Home of the largest freshwater turtle in the world

This genus encompasses some of the most critically endangered turtles in the world, with its members residing exclusively in eastern and southern China and northern Vietnam. This genus includes the Yangtze giant softshell turtle (Rafetus swinhoei), which holds the tragic distinction of being one of the planet’s most endangered species, with only five or six known individuals remaining globally. This sparse population includes a solitary turtle in China and three or four in Vietnam, underscoring the precarious situation of their survival.

The International Union for Conservation of Nature (IUCN) has categorized the Yangtze giant softshell turtle as critically endangered, a status that reflects the dire circumstances following the death of a wild individual in Vietnam in January 2016 and a captive individual in China in 2019. The situation became even more alarming when the last known breeding female died in April 2019 at the Suzhou Zoo in China, delivering a significant blow to conservation efforts aimed at saving this species from extinction. However, a glimmer of hope emerged with the sighting of a female in the wild in Vietnam on October 22, 2020, sparking renewed interest and efforts in conservation activities.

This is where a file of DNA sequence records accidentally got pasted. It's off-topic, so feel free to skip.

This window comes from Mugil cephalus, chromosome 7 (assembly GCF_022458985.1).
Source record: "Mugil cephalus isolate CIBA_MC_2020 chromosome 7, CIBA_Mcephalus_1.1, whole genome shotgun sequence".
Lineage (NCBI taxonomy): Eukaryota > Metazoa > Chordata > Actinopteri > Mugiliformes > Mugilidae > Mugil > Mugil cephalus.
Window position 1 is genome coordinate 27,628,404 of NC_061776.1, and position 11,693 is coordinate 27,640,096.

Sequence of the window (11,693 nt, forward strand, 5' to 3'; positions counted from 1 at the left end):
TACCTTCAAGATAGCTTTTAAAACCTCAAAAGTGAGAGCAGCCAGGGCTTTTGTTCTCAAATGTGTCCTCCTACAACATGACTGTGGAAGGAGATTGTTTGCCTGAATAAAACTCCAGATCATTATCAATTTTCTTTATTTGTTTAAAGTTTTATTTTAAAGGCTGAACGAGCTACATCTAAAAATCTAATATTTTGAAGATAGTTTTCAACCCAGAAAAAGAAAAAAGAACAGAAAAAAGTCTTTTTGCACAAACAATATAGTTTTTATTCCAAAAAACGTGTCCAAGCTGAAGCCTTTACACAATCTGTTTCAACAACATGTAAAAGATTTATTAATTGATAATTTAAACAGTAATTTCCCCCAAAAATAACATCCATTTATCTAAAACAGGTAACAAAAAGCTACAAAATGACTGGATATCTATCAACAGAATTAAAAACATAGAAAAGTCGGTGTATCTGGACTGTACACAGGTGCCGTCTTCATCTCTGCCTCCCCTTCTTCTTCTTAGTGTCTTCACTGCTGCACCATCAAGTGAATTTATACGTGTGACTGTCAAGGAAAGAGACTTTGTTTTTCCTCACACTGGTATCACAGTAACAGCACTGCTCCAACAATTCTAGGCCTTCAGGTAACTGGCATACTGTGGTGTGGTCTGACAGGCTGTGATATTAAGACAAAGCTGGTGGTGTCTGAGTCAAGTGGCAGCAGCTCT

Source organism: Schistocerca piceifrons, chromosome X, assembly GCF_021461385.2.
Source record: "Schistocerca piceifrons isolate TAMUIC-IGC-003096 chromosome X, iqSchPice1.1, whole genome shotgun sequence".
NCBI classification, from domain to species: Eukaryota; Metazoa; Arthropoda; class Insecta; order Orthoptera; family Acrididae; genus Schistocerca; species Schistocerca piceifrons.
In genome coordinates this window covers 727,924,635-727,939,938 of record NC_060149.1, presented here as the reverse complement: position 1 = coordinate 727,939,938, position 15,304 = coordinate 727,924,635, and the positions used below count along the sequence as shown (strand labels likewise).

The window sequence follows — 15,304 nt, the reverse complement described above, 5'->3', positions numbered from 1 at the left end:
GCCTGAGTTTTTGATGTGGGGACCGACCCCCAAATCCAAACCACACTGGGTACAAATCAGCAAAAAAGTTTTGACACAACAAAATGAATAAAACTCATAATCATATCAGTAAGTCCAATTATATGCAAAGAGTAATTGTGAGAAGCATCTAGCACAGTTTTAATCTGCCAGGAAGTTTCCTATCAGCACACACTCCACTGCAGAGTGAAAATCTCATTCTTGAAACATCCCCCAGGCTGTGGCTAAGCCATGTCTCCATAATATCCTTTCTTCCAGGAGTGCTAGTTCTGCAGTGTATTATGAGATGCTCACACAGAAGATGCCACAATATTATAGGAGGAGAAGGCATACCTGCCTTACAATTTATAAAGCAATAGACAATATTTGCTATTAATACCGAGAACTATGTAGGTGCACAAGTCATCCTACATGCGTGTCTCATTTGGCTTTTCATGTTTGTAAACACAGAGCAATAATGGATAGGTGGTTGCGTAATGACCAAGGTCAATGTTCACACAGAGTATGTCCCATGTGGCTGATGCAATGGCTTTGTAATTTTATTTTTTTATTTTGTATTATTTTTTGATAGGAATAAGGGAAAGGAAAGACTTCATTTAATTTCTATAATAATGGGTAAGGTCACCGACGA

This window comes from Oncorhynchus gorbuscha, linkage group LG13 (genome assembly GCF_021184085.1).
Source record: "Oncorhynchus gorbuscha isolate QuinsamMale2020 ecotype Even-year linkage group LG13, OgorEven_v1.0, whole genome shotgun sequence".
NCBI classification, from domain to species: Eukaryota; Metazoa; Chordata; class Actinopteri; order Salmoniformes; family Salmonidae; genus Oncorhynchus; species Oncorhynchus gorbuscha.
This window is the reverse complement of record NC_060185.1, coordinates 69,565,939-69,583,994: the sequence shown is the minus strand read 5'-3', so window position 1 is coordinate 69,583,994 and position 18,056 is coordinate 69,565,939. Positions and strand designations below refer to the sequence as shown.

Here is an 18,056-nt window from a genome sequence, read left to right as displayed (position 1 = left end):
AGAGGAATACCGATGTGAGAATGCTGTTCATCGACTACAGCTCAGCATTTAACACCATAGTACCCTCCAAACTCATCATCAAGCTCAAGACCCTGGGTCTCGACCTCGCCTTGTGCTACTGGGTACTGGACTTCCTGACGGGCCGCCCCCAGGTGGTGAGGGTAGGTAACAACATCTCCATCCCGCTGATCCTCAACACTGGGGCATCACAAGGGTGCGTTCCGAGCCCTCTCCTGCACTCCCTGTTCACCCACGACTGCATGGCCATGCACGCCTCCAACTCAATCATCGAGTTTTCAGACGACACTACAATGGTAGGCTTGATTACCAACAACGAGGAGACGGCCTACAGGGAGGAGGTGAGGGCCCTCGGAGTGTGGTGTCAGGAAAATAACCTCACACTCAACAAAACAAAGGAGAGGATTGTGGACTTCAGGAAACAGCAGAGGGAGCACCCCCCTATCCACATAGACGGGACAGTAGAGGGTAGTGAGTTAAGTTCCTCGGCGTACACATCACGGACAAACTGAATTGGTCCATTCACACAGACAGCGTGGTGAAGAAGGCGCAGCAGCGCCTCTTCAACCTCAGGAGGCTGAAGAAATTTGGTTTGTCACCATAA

The Rafetus genus also includes the Euphrates softshell turtle (Rafetus euphraticus), which, while not as critically endangered as its counterpart, still faces significant threats primarily from habitat loss and alteration, pollution, and by-catch in fishing operations. These threats highlight freshwater turtles’ broader environmental challenges, emphasizing the need for comprehensive conservation strategies that address habitat protection, pollution control, and sustainable fishing practices.